Transfield Services, the Australian company hired to roll the ultra-fast broadband network across much of New Zealand, says it is taking action to pay its New Zealand subcontractors, some of whom have not received any money for months.
The company said it was taking steps to make any remaining outstanding payments within the next two business days.
"Our subcontractors are important to us," chief executive of Transfield's infrastructure division Nicholas Yates said in a statement.
"We apologise for the disruption caused by payment problems, and we're concerned and disappointed that it has escalated to this level."
Mr Yates said the company had paid about a third of the total amount owed to its New Zealand subcontractors, some of whom this week revealed they were owed in excess of $1 million after not being paid for three months.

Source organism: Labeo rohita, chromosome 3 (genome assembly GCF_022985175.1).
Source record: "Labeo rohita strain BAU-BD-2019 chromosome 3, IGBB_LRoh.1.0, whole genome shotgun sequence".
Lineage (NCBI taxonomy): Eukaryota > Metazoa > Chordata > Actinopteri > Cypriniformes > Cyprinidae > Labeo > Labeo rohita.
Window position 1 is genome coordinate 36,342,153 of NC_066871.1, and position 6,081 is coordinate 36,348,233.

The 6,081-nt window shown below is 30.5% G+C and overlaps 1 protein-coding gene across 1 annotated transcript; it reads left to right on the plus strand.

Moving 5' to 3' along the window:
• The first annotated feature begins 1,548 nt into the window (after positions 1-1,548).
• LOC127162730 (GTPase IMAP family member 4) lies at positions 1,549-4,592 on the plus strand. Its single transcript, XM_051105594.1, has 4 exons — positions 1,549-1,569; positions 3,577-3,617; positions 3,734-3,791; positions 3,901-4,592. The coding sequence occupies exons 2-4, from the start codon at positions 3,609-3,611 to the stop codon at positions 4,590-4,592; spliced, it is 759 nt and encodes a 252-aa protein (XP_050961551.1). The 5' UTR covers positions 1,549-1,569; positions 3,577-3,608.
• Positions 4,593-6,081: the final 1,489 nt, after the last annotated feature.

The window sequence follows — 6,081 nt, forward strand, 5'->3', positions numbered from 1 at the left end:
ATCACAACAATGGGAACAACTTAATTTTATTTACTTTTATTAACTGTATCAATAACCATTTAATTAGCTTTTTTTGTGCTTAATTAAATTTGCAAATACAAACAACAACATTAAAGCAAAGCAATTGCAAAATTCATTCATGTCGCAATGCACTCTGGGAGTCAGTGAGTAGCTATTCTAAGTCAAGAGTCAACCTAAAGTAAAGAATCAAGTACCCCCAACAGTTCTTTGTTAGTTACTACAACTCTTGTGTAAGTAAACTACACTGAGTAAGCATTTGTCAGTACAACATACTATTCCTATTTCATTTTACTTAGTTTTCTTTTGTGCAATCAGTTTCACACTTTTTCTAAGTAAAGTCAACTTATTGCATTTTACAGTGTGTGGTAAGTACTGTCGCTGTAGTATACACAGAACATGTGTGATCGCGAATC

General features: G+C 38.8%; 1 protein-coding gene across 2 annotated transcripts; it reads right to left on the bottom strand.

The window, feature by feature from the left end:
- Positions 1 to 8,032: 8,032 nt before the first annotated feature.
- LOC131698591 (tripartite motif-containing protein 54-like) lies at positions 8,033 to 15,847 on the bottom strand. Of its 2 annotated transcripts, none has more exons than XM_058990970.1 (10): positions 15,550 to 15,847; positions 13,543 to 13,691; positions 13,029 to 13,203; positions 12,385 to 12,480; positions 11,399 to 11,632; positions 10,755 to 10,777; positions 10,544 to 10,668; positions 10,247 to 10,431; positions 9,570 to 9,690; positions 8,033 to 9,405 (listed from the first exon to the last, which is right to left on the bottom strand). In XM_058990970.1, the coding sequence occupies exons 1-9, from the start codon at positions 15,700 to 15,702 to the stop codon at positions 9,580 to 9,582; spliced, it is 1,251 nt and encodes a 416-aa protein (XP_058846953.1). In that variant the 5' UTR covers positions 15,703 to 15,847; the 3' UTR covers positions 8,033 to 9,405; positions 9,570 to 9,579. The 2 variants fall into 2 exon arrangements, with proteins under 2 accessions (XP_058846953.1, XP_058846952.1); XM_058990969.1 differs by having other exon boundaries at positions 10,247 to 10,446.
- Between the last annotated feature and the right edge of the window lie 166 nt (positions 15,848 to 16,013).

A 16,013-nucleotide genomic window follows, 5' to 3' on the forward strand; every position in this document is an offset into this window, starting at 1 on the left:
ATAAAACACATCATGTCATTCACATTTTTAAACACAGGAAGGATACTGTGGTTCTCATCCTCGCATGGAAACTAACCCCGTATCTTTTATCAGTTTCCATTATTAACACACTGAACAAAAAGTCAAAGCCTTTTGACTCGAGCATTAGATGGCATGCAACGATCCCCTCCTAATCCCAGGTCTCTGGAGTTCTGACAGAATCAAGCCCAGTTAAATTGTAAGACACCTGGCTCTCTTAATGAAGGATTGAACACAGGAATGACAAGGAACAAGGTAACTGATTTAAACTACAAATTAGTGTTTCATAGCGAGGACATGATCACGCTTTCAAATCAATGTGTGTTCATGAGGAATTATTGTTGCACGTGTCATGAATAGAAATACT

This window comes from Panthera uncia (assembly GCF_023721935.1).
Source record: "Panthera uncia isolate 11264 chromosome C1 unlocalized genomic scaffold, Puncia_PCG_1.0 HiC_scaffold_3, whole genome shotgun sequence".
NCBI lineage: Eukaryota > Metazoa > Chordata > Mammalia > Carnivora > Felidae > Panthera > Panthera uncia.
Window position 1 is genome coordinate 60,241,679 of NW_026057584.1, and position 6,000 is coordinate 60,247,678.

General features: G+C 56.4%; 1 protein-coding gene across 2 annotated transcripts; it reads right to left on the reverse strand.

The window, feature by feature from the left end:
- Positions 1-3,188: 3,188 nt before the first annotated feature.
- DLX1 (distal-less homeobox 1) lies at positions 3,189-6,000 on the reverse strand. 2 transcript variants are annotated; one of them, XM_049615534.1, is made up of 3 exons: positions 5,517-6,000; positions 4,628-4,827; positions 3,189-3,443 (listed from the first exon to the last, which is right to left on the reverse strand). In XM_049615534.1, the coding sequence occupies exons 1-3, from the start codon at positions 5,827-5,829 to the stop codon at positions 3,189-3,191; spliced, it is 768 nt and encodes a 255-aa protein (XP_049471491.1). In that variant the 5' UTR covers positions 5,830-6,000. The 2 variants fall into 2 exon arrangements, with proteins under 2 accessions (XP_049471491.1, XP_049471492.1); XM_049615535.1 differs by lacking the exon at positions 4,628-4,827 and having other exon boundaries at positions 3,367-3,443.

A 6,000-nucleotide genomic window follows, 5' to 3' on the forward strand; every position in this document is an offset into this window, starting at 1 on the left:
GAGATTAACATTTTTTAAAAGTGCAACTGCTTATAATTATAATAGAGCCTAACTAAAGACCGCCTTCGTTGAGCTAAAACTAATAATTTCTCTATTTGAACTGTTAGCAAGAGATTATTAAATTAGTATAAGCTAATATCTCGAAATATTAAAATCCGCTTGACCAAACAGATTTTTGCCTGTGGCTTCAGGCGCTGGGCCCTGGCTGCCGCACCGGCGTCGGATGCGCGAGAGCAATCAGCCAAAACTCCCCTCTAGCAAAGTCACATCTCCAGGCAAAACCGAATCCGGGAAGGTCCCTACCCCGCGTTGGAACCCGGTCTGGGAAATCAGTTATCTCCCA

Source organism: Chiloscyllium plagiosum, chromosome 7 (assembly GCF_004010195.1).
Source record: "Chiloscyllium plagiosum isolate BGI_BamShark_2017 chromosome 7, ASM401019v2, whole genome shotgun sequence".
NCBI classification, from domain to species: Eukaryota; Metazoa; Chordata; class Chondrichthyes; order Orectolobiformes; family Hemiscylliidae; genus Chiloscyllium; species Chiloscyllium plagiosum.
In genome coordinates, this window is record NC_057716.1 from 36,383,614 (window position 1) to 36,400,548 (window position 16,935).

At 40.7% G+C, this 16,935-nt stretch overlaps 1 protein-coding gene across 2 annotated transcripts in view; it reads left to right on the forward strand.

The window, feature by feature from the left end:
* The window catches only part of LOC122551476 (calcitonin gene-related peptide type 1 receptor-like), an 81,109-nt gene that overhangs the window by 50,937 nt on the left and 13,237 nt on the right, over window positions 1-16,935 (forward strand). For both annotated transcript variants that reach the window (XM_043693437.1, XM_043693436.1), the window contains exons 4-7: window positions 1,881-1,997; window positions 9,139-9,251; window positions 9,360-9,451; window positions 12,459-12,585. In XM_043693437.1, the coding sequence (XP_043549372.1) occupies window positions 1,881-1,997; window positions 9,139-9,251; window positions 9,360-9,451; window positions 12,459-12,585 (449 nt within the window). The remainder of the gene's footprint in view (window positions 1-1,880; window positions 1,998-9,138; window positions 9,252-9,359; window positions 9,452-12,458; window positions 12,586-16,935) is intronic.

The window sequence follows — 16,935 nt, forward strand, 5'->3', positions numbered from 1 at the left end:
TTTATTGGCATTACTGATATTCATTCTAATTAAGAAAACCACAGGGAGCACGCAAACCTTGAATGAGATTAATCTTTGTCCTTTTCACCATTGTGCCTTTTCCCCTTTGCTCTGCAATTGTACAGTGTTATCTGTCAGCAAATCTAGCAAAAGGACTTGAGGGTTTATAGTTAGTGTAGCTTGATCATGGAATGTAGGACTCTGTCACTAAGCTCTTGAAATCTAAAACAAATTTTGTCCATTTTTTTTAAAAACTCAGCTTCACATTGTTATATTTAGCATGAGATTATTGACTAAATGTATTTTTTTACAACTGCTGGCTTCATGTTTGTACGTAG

"We will be in direct contact with subcontractors concerned today to advise when they will receive payments and will be addressing the issue with priority to those most impacted," Mr Yates said.
Transfield has responsibility for about 40 per cent of the $1.5 billion ultra-fast broadband network rollout, one of the Government's flagship economic policies.
The plight of the subcontractors was raised in Parliament this week by NZ First Leader Winston Peters who said some were on the verge of going "belly up".
Mr Peters this afternoon said Transfield had previously told subcontractors not to expect payment for work already completed until next month, blaming a "computer glitch".
"They have not been exonerated in any way by now announcing that they will make the outstanding payments by early next week. Transfield Services have been exposed for the incredible financial stress that they have placed these New Zealand companies under."
Mr Peters questioned why Communications Minister Amy Adams was unaware of the problem when he raised it in Parliament on Wednesday.
"This is taxpayer money, on a Government directed project, and yet the Minister and her Government have had the effrontery on Thursday morning to claim that this was a market issue and contractors should beware of who they deal with."
"The Government should send a clear signal that we won't put up with this dingoistic behaviour."